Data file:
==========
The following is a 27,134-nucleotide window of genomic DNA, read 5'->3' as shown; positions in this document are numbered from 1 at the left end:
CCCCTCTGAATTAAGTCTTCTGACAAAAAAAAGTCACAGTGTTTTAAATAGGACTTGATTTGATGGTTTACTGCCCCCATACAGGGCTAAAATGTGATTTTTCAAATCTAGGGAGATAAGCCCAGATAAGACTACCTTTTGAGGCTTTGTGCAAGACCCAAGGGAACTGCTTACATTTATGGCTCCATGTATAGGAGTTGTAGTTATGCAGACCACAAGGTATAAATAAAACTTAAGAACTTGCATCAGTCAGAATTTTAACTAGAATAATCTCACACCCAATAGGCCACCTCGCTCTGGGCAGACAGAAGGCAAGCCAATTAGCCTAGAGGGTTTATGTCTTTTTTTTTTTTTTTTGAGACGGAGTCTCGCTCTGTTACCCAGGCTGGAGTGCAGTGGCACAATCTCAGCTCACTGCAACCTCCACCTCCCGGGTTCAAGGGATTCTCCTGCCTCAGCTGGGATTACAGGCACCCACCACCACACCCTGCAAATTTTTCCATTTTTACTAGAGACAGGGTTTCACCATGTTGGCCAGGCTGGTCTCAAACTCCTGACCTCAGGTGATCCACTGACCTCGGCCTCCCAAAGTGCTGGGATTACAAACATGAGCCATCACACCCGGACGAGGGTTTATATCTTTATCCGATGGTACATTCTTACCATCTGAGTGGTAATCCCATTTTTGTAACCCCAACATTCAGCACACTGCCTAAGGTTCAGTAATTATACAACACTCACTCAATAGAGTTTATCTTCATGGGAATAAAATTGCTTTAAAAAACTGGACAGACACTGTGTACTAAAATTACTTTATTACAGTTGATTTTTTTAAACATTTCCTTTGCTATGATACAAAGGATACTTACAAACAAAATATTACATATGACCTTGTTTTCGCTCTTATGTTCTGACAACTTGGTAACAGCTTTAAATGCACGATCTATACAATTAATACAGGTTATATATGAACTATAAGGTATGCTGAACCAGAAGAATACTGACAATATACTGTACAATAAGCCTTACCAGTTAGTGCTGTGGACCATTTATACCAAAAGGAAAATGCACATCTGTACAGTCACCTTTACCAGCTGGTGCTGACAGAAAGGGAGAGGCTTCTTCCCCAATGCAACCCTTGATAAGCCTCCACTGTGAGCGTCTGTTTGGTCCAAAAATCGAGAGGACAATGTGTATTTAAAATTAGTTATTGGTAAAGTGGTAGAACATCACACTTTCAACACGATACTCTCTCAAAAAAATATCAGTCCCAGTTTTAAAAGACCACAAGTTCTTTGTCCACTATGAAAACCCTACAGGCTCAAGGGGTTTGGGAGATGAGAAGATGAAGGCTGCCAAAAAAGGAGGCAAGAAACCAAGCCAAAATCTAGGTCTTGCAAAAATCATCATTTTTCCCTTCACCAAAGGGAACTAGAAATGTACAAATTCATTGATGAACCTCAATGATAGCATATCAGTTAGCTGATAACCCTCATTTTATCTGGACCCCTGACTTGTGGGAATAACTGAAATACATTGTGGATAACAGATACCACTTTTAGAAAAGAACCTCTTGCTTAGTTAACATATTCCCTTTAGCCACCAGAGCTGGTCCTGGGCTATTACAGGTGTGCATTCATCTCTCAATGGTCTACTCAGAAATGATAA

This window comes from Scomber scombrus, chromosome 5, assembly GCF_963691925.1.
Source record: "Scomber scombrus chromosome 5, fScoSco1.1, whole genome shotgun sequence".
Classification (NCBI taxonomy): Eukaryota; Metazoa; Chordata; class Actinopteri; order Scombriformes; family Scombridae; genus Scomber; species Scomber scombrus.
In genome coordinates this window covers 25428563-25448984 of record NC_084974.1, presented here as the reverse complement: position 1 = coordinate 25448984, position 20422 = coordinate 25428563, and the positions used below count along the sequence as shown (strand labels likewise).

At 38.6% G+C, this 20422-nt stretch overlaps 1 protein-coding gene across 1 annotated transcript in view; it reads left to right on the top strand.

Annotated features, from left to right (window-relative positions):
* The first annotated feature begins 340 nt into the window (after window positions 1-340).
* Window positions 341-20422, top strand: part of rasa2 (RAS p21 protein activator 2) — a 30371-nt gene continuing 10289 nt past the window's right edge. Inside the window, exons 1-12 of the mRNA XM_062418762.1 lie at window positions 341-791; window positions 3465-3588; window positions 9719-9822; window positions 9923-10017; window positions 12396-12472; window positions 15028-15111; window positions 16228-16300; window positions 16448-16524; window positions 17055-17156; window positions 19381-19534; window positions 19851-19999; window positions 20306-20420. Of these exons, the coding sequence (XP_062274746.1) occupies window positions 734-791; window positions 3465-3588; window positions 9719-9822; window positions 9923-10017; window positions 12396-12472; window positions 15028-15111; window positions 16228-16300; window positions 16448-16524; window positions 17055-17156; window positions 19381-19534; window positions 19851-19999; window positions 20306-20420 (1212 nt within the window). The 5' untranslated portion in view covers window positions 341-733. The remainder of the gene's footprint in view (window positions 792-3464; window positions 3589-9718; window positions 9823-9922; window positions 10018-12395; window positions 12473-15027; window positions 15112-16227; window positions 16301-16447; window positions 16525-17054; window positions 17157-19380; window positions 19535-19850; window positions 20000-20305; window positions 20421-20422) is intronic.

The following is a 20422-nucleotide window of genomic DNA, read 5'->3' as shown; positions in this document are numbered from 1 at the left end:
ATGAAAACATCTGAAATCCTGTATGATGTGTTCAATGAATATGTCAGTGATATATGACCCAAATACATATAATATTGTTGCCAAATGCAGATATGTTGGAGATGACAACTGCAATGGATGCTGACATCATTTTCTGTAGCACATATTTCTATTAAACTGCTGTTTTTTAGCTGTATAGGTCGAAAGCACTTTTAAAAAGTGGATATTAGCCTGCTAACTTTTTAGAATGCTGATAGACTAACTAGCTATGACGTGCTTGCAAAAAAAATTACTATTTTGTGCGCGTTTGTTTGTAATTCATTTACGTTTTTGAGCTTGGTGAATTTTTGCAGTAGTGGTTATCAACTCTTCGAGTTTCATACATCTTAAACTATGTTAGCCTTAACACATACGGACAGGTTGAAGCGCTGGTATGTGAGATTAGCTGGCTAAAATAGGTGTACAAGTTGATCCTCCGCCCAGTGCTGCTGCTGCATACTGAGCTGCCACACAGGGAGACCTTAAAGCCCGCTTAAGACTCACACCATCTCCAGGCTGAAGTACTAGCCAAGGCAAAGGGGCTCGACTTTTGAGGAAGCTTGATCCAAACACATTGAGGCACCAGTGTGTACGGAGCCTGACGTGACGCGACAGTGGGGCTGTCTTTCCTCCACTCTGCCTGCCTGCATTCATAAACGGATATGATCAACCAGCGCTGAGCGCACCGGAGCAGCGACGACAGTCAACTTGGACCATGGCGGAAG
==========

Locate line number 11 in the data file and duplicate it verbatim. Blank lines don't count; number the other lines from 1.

The following is a 20422-nucleotide window of genomic DNA, read 5'->3' as shown; positions in this document are numbered from 1 at the left end: